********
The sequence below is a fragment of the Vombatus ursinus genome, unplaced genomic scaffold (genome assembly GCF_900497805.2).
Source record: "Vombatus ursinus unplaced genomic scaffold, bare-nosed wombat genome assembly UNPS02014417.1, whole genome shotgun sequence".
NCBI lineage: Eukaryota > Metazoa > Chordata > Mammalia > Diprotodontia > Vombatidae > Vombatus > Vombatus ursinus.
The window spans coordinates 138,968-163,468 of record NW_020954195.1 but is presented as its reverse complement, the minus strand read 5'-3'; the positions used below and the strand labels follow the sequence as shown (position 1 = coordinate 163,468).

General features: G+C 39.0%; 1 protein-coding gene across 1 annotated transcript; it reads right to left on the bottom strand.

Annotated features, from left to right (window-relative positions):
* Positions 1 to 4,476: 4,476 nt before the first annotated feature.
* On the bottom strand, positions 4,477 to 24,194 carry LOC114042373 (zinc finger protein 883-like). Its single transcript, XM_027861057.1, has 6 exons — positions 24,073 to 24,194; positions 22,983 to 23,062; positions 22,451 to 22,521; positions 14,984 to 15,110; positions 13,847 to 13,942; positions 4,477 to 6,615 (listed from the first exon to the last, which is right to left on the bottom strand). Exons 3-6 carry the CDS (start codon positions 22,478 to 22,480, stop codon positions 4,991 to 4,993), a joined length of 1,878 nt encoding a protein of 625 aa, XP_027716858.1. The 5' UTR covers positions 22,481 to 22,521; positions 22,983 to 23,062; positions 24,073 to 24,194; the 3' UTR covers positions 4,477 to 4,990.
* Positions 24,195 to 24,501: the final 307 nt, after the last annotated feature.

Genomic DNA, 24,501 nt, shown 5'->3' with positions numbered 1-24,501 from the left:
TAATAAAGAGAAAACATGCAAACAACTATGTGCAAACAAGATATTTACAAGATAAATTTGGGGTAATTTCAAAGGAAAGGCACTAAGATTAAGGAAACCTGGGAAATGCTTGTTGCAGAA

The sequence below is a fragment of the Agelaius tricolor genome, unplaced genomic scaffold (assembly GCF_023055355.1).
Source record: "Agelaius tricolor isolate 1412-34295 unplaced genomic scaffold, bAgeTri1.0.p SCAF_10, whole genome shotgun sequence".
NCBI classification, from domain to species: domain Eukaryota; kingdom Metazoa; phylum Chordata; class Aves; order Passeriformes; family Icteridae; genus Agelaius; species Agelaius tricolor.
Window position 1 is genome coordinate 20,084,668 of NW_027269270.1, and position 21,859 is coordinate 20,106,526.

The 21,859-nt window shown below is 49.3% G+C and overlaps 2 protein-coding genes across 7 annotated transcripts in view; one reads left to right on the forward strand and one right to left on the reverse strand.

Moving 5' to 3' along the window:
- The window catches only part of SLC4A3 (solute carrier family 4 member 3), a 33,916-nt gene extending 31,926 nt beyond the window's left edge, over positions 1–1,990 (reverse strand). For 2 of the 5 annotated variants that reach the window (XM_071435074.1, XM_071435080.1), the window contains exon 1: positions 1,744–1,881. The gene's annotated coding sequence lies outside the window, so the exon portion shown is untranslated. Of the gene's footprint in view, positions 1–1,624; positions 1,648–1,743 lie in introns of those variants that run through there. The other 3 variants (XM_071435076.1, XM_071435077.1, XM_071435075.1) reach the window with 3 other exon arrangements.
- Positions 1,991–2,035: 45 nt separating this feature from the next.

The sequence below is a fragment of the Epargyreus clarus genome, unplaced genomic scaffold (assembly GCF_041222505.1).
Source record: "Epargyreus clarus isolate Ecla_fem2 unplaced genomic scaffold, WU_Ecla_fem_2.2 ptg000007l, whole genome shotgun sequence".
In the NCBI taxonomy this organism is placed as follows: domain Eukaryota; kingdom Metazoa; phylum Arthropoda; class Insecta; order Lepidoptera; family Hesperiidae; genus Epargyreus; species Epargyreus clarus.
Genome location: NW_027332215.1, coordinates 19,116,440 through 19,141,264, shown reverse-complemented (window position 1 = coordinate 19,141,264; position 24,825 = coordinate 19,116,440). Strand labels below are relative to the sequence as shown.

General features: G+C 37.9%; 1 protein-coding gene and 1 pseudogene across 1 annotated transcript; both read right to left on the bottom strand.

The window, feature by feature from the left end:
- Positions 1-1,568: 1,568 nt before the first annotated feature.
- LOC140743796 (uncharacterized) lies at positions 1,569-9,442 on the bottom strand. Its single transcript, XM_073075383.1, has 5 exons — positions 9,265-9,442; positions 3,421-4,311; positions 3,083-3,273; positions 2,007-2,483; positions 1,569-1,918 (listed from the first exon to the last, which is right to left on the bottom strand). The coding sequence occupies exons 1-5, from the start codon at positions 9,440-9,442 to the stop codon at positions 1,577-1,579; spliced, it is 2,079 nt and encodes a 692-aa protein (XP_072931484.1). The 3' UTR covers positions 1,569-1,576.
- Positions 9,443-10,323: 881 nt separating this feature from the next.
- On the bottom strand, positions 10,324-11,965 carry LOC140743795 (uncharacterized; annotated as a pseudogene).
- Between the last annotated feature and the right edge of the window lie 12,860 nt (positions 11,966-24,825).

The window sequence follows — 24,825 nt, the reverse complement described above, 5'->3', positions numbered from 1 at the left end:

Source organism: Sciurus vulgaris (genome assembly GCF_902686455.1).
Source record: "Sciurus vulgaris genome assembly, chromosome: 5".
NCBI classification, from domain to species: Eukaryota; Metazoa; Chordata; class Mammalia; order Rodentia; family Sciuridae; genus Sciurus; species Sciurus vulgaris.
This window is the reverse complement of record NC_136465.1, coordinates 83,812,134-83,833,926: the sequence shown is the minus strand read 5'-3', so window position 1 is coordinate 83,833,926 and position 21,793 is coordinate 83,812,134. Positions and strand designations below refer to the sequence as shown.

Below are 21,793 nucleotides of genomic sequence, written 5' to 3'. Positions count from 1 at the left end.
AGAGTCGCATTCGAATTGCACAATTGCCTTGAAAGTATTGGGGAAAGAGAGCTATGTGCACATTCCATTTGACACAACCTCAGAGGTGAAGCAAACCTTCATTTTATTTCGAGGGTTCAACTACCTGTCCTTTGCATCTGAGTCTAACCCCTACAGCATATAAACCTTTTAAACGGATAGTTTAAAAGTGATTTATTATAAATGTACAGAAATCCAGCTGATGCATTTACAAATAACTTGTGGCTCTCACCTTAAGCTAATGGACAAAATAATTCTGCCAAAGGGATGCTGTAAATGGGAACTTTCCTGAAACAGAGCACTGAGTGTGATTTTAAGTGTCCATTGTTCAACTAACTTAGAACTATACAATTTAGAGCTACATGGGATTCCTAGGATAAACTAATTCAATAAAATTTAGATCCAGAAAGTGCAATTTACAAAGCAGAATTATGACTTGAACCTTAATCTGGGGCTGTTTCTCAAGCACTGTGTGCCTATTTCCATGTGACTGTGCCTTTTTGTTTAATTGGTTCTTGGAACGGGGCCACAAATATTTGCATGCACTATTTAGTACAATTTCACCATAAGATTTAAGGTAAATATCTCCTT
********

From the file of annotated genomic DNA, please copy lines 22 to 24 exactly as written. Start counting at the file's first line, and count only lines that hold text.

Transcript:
In the NCBI taxonomy this organism is placed as follows: domain Eukaryota; kingdom Metazoa; phylum Arthropoda; class Insecta; order Lepidoptera; family Hesperiidae; genus Epargyreus; species Epargyreus clarus.
Genome location: NW_027332215.1, coordinates 19,116,440 through 19,141,264, shown reverse-complemented (window position 1 = coordinate 19,141,264; position 24,825 = coordinate 19,116,440). Strand labels below are relative to the sequence as shown.

General features: G+C 37.9%; 1 protein-coding gene and 1 pseudogene across 1 annotated transcript; both read right to left on the bottom strand.